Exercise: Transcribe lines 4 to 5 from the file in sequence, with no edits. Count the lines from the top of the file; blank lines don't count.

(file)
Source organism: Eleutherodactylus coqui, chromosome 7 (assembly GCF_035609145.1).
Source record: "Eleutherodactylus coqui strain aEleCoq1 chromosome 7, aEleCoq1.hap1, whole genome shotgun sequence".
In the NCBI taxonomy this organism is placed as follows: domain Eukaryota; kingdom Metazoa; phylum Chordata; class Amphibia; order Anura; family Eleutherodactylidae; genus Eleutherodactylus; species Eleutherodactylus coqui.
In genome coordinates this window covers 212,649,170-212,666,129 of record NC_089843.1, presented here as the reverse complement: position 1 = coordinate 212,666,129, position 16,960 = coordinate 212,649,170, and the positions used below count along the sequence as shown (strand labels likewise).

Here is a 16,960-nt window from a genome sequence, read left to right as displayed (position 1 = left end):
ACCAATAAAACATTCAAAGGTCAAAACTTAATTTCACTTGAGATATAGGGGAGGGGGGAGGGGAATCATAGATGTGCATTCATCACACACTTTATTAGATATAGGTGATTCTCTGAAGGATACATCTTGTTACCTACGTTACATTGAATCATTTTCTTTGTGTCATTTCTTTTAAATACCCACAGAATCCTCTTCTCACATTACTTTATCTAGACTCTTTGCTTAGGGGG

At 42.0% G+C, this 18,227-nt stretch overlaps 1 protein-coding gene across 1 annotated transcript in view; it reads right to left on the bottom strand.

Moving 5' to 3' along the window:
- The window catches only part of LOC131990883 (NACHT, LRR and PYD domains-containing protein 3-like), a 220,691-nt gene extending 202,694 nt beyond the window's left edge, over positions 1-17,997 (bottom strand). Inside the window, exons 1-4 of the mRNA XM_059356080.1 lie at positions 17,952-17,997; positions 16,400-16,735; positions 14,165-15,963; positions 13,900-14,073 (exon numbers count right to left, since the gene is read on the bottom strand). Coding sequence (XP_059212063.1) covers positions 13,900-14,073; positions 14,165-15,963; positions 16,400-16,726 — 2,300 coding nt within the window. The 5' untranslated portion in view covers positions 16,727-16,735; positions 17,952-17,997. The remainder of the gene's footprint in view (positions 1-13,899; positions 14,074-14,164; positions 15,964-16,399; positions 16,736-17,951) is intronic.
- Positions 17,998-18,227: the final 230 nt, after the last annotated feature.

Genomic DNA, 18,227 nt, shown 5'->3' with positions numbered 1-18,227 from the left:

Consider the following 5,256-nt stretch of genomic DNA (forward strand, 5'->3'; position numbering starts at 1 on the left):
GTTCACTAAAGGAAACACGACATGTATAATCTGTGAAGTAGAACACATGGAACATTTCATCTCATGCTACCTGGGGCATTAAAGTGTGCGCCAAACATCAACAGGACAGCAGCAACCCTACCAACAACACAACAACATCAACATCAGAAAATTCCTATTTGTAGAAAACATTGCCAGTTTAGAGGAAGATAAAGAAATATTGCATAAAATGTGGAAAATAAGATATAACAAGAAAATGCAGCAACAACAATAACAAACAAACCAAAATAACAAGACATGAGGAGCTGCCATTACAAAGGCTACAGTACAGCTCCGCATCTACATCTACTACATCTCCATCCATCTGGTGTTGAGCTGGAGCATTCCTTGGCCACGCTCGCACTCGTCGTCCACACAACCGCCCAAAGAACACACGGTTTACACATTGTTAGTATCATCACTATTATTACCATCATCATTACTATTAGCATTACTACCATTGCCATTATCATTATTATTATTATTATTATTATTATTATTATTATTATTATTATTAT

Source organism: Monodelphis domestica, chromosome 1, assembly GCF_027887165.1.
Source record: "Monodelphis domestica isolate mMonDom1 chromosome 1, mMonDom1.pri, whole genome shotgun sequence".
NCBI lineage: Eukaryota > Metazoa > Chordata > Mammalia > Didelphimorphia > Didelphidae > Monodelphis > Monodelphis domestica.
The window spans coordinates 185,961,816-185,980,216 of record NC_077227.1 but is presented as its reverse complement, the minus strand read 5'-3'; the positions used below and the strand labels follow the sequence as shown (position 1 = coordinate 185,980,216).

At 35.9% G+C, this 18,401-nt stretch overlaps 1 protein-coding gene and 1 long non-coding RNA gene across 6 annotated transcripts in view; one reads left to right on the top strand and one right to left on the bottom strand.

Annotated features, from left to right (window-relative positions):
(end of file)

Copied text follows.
In genome coordinates this window covers 212,649,170-212,666,129 of record NC_089843.1, presented here as the reverse complement: position 1 = coordinate 212,666,129, position 16,960 = coordinate 212,649,170, and the positions used below count along the sequence as shown (strand labels likewise).

Here is a 16,960-nt window from a genome sequence, read left to right as displayed (position 1 = left end):